School Views: Show teachers, principals your appreciation
As we come back from spring break and head into the final stretch of the school year, please join me in expressing appreciation for our principals and teachers. May 1 is Principal Appreciation Day and May 3-7 is Teacher Appreciation Week.
District administrators understand that this has been a tough year for parents, students, and staff. The district has had to make unpopular and inconvenient decisions based on high-stakes variables that were always changing. For the most part, parents of our students and the community at large have been amazing, graceful, and patient partners during this crisis, and for that we are intensely grateful.
But, we still understand it has been difficult, it has required sacrifices, and it has caused frustration. Please direct those feelings to the district and hold principals, teachers, and support staff apart from those sentiments.
Our teachers and principals have gone above and beyond their calling this year in service to students. They helped make a wholesale change to the way in which school operates. It’s not just preparing to teach online and in person, it’s also changing from collaborative learning, hands-on, minds-on small group activities to more social distance, less resource sharing, and often accepting new teaching assignments.
Schools are expensive to build and the space is typically maximized to meet the needs of a specific number of students in fixed sized classrooms, cafeterias, and gymnasiums. Teachers and principals figured out how to create smaller cohorts and spread out to reuse the entirety of the spaces in their buildings to offer the most in-person instruction possible. It was a massive internal undertaking.
And, time with students has been their goal, our goal, all year long — to provide as much in-person instruction as possible. To do so required courage. Our teachers and principals were concerned about being in-person. They were concerned for their own health and the health of their students. We all worried of rapid virus spread and a return to remote learning on an extended or full-time basis.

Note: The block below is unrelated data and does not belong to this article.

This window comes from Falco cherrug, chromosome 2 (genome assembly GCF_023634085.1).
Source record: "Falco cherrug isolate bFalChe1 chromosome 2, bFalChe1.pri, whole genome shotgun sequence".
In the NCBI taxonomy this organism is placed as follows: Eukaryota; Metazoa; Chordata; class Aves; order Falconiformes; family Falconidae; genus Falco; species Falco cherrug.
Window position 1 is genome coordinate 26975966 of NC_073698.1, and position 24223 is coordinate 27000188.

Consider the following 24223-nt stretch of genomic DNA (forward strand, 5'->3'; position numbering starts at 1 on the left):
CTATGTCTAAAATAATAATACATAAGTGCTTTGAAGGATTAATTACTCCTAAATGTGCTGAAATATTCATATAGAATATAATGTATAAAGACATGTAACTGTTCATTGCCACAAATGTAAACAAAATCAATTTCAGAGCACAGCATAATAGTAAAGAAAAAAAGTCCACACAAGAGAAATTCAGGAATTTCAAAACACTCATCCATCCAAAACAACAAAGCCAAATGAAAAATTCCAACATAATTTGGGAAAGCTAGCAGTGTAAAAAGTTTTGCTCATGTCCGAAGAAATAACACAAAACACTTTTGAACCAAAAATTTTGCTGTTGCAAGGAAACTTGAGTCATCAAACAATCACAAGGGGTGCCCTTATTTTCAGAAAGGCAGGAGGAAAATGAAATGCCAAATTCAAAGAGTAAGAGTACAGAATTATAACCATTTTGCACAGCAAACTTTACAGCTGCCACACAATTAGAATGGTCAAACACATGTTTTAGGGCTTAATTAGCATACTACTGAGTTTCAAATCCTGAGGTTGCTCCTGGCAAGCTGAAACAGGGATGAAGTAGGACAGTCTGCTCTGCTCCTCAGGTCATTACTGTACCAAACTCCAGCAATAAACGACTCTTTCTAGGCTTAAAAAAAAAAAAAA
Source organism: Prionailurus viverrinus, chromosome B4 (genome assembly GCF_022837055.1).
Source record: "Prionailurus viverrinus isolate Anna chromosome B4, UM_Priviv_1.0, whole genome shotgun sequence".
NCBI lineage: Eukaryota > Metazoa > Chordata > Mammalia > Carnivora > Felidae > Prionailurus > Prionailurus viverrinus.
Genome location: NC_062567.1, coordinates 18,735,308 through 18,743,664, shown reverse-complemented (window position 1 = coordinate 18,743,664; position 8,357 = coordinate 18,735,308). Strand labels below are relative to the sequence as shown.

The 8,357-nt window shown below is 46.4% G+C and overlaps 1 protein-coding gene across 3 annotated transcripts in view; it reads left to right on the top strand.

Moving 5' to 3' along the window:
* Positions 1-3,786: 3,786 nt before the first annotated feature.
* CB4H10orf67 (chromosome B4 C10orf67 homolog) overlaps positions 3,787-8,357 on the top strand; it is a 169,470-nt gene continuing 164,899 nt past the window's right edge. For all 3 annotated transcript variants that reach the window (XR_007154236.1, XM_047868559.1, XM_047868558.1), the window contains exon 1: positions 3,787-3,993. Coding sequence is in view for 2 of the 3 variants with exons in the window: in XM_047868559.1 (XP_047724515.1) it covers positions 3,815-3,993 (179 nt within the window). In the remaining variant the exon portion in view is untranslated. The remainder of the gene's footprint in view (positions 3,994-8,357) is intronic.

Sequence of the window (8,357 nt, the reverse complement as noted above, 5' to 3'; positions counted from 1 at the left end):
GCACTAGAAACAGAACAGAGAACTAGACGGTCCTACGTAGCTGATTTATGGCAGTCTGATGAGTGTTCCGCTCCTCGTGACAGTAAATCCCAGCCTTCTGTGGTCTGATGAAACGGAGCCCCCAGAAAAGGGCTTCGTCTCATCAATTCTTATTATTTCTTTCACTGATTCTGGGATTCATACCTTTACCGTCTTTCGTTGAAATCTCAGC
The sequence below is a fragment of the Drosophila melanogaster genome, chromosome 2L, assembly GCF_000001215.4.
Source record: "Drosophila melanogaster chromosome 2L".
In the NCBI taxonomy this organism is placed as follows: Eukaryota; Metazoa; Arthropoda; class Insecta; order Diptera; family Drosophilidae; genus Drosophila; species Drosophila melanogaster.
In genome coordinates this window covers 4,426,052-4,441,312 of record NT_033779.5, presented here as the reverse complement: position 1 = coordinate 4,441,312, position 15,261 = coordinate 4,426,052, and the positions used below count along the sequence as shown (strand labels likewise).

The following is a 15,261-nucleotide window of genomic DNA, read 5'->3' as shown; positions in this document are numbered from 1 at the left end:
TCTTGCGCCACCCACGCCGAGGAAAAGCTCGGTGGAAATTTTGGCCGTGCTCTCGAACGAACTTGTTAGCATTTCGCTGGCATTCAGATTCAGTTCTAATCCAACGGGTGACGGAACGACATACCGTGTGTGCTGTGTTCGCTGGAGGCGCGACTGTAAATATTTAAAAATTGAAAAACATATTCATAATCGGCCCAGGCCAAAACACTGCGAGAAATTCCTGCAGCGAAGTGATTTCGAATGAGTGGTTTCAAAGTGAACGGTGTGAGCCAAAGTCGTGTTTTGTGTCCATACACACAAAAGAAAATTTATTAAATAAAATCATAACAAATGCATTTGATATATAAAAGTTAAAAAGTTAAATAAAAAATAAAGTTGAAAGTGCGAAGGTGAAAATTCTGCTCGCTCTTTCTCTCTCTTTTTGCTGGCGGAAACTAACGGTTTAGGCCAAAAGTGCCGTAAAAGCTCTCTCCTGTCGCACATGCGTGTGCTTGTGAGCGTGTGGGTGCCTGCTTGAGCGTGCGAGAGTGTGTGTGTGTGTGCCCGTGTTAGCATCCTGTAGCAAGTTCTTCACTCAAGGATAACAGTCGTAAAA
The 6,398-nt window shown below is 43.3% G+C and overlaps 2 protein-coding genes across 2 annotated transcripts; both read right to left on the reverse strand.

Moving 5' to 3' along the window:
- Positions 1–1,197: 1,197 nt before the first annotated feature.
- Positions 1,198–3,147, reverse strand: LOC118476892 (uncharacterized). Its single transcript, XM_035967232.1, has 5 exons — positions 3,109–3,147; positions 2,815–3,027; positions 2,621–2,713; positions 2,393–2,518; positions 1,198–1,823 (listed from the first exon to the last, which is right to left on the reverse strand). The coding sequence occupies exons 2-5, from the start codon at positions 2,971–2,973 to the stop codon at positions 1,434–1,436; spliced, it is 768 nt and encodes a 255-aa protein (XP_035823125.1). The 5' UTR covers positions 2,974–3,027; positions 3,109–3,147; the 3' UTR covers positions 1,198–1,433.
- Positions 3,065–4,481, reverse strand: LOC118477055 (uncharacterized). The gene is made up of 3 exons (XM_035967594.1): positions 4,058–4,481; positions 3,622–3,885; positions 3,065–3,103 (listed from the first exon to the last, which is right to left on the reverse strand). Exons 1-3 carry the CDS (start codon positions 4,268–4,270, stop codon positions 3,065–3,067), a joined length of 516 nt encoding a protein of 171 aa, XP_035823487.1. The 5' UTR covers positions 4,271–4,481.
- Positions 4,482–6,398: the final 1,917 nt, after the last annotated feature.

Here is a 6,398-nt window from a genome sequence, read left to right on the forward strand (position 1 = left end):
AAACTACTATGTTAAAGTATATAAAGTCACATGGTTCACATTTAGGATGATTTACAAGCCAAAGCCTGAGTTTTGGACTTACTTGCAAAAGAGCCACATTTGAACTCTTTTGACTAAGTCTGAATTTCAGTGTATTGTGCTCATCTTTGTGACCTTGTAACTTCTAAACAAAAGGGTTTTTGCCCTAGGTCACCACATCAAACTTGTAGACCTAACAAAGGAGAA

Only through a close partnership with Public Health were we able to take our pandemic crisis plan and amend it to offer layers of protection to limit and mitigate the spread of the virus within the school setting. Ultimately, it required teachers and principals to choose to put students first and set about completing the hardest year of teaching in their career.
It has been a trying time for everyone. But, if you have a conversation with a teacher or principal, they will likely share a heart-warming story or a funny moment about a student that filled the day with sunshine and brightness for all involved. Students have told us they like the smaller class sizes and getting to know their teachers better. Teachers have told us the exact same thing about getting to know their students better. Schools remained safe environments for positive learning experiences by students.
In many ways, gratitude is the ability to set aside the stresses of the imperfect moments and choose to focus on the moments that went well. Not perfect, but well. This year had many imperfect moments, but they pale in comparison to countless good moments teachers and principals provided each day.
For that, we are grateful for our teachers and principals. If you are so inclined, please thank a teacher and a principal in the coming weeks. I’m sure they’ll thank you right back for being such a strong partner.
Philip Qualman is the superintendent of Eagle County Schools. Email him at email@example.com.